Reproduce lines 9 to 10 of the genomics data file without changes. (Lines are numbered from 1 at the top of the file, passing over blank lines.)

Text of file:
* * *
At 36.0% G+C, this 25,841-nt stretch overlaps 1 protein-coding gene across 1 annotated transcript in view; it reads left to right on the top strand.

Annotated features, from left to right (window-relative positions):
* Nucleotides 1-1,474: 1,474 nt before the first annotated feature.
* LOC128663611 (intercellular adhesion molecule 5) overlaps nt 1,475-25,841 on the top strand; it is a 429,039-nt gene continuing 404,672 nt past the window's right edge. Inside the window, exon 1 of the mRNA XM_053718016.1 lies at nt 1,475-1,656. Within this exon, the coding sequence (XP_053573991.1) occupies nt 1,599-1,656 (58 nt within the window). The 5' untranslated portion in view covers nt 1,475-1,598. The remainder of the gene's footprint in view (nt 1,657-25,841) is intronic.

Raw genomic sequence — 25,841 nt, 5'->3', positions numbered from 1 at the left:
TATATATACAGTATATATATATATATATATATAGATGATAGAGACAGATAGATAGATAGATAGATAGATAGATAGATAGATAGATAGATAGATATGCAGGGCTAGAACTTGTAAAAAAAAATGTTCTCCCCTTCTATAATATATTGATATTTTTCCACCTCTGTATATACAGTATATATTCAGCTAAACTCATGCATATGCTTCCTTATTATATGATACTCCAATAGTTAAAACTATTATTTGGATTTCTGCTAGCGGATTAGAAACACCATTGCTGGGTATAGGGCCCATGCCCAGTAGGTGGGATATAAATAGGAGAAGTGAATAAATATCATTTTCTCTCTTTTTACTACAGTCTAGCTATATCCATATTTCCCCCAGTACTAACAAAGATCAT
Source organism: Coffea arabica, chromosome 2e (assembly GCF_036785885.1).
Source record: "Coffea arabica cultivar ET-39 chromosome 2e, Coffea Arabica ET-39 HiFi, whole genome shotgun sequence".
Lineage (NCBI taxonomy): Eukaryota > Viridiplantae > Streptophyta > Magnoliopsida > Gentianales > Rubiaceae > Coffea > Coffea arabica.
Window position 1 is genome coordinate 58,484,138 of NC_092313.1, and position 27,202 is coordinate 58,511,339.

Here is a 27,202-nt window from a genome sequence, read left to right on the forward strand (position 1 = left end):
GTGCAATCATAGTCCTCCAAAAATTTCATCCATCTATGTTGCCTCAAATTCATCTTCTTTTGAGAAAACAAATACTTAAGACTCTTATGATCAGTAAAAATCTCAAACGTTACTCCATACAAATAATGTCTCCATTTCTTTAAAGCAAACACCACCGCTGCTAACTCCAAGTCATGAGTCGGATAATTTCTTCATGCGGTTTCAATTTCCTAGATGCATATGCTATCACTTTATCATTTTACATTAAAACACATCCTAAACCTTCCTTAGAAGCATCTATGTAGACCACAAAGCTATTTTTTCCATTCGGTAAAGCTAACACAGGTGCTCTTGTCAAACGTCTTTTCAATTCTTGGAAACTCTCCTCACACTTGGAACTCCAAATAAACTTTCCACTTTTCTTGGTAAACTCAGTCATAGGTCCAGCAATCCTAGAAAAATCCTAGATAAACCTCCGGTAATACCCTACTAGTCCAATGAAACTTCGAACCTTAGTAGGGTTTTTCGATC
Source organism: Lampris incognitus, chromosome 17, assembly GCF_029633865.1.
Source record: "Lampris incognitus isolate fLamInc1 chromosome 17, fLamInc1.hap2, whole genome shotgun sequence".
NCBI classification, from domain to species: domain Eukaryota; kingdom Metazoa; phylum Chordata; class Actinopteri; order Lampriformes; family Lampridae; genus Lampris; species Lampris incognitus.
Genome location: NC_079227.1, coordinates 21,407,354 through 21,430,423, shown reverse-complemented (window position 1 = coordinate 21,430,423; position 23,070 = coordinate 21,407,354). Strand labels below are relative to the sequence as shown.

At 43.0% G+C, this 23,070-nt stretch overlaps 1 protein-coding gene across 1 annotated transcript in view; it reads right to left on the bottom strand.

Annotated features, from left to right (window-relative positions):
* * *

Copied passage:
Lineage (NCBI taxonomy): Eukaryota > Viridiplantae > Streptophyta > Magnoliopsida > Gentianales > Rubiaceae > Coffea > Coffea arabica.
Window position 1 is genome coordinate 58,484,138 of NC_092313.1, and position 27,202 is coordinate 58,511,339.